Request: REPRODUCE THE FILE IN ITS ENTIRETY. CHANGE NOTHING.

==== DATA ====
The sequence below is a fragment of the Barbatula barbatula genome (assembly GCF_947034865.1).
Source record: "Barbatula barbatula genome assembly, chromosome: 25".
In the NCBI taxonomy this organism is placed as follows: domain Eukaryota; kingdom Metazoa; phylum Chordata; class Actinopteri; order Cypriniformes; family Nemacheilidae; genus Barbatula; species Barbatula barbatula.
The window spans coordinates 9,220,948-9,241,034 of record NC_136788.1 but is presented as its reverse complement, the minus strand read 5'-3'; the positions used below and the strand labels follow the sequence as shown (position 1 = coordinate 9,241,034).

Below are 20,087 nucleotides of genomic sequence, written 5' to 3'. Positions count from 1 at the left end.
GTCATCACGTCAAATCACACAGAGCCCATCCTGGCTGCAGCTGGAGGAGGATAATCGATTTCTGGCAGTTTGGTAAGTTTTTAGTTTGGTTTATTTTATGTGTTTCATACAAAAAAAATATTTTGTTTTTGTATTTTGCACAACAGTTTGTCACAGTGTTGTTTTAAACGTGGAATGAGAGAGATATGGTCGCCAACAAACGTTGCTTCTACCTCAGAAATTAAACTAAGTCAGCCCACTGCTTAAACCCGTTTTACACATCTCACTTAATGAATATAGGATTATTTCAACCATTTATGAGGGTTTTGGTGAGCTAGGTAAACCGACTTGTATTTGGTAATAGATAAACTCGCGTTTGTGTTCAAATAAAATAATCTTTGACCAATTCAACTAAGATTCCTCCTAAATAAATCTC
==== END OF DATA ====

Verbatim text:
The sequence below is a fragment of the Barbatula barbatula genome (assembly GCF_947034865.1).
Source record: "Barbatula barbatula genome assembly, chromosome: 25".
In the NCBI taxonomy this organism is placed as follows: domain Eukaryota; kingdom Metazoa; phylum Chordata; class Actinopteri; order Cypriniformes; family Nemacheilidae; genus Barbatula; species Barbatula barbatula.
The window spans coordinates 9,220,948-9,241,034 of record NC_136788.1 but is presented as its reverse complement, the minus strand read 5'-3'; the positions used below and the strand labels follow the sequence as shown (position 1 = coordinate 9,241,034).

Below are 20,087 nucleotides of genomic sequence, written 5' to 3'. Positions count from 1 at the left end.
GTCATCACGTCAAATCACACAGAGCCCATCCTGGCTGCAGCTGGAGGAGGATAATCGATTTCTGGCAGTTTGGTAAGTTTTTAGTTTGGTTTATTTTATGTGTTTCATACAAAAAAAATATTTTGTTTTTGTATTTTGCACAACAGTTTGTCACAGTGTTGTTTTAAACGTGGAATGAGAGAGATATGGTCGCCAACAAACGTTGCTTCTACCTCAGAAATTAAACTAAGTCAGCCCACTGCTTAAACCCGTTTTACACATCTCACTTAATGAATATAGGATTATTTCAACCATTTATGAGGGTTTTGGTGAGCTAGGTAAACCGACTTGTATTTGGTAATAGATAAACTCGCGTTTGTGTTCAAATAAAATAATCTTTGACCAATTCAACTAAGATTCCTCCTAAATAAATCTC